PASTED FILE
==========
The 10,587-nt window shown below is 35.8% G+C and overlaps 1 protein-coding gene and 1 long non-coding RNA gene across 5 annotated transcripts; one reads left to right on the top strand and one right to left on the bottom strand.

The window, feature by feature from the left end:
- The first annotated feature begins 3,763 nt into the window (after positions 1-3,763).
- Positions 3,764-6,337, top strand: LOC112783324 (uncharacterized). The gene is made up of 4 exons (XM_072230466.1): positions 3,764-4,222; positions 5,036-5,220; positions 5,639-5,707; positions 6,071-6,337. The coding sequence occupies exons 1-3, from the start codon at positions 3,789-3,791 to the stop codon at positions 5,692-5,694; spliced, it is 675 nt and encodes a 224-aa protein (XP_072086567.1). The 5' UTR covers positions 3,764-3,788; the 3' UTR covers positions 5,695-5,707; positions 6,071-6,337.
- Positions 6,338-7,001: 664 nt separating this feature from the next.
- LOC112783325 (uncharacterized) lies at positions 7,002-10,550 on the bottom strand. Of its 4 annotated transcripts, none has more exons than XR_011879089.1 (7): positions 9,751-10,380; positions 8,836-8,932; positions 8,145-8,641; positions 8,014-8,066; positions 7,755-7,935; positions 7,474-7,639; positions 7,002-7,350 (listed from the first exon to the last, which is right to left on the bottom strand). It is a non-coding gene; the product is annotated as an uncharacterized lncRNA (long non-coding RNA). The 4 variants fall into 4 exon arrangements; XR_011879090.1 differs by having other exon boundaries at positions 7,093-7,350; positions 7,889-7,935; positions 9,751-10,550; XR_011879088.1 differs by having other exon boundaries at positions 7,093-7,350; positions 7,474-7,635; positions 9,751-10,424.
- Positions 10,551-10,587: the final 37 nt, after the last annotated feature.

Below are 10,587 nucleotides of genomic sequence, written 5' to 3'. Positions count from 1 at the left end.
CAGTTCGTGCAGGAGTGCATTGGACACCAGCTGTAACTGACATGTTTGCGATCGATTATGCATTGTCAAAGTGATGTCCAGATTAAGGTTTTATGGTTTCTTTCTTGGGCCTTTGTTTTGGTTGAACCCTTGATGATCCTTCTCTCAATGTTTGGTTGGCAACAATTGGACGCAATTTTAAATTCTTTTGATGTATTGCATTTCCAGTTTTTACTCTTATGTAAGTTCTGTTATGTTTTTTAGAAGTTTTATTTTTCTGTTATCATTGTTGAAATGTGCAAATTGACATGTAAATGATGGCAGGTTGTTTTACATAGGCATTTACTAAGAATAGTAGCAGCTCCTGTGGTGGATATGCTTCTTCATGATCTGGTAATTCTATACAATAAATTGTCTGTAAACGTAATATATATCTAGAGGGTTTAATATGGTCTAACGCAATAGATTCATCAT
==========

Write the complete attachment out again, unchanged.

The 10,587-nt window shown below is 35.8% G+C and overlaps 1 protein-coding gene and 1 long non-coding RNA gene across 5 annotated transcripts; one reads left to right on the top strand and one right to left on the bottom strand.

The window, feature by feature from the left end:
- The first annotated feature begins 3,763 nt into the window (after positions 1-3,763).
- Positions 3,764-6,337, top strand: LOC112783324 (uncharacterized). The gene is made up of 4 exons (XM_072230466.1): positions 3,764-4,222; positions 5,036-5,220; positions 5,639-5,707; positions 6,071-6,337. The coding sequence occupies exons 1-3, from the start codon at positions 3,789-3,791 to the stop codon at positions 5,692-5,694; spliced, it is 675 nt and encodes a 224-aa protein (XP_072086567.1). The 5' UTR covers positions 3,764-3,788; the 3' UTR covers positions 5,695-5,707; positions 6,071-6,337.
- Positions 6,338-7,001: 664 nt separating this feature from the next.
- LOC112783325 (uncharacterized) lies at positions 7,002-10,550 on the bottom strand. Of its 4 annotated transcripts, none has more exons than XR_011879089.1 (7): positions 9,751-10,380; positions 8,836-8,932; positions 8,145-8,641; positions 8,014-8,066; positions 7,755-7,935; positions 7,474-7,639; positions 7,002-7,350 (listed from the first exon to the last, which is right to left on the bottom strand). It is a non-coding gene; the product is annotated as an uncharacterized lncRNA (long non-coding RNA). The 4 variants fall into 4 exon arrangements; XR_011879090.1 differs by having other exon boundaries at positions 7,093-7,350; positions 7,889-7,935; positions 9,751-10,550; XR_011879088.1 differs by having other exon boundaries at positions 7,093-7,350; positions 7,474-7,635; positions 9,751-10,424.
- Positions 10,551-10,587: the final 37 nt, after the last annotated feature.

Below are 10,587 nucleotides of genomic sequence, written 5' to 3'. Positions count from 1 at the left end.
CAGTTCGTGCAGGAGTGCATTGGACACCAGCTGTAACTGACATGTTTGCGATCGATTATGCATTGTCAAAGTGATGTCCAGATTAAGGTTTTATGGTTTCTTTCTTGGGCCTTTGTTTTGGTTGAACCCTTGATGATCCTTCTCTCAATGTTTGGTTGGCAACAATTGGACGCAATTTTAAATTCTTTTGATGTATTGCATTTCCAGTTTTTACTCTTATGTAAGTTCTGTTATGTTTTTTAGAAGTTTTATTTTTCTGTTATCATTGTTGAAATGTGCAAATTGACATGTAAATGATGGCAGGTTGTTTTACATAGGCATTTACTAAGAATAGTAGCAGCTCCTGTGGTGGATATGCTTCTTCATGATCTGGTAATTCTATACAATAAATTGTCTGTAAACGTAATATATATCTAGAGGGTTTAATATGGTCTAACGCAATAGATTCATCAT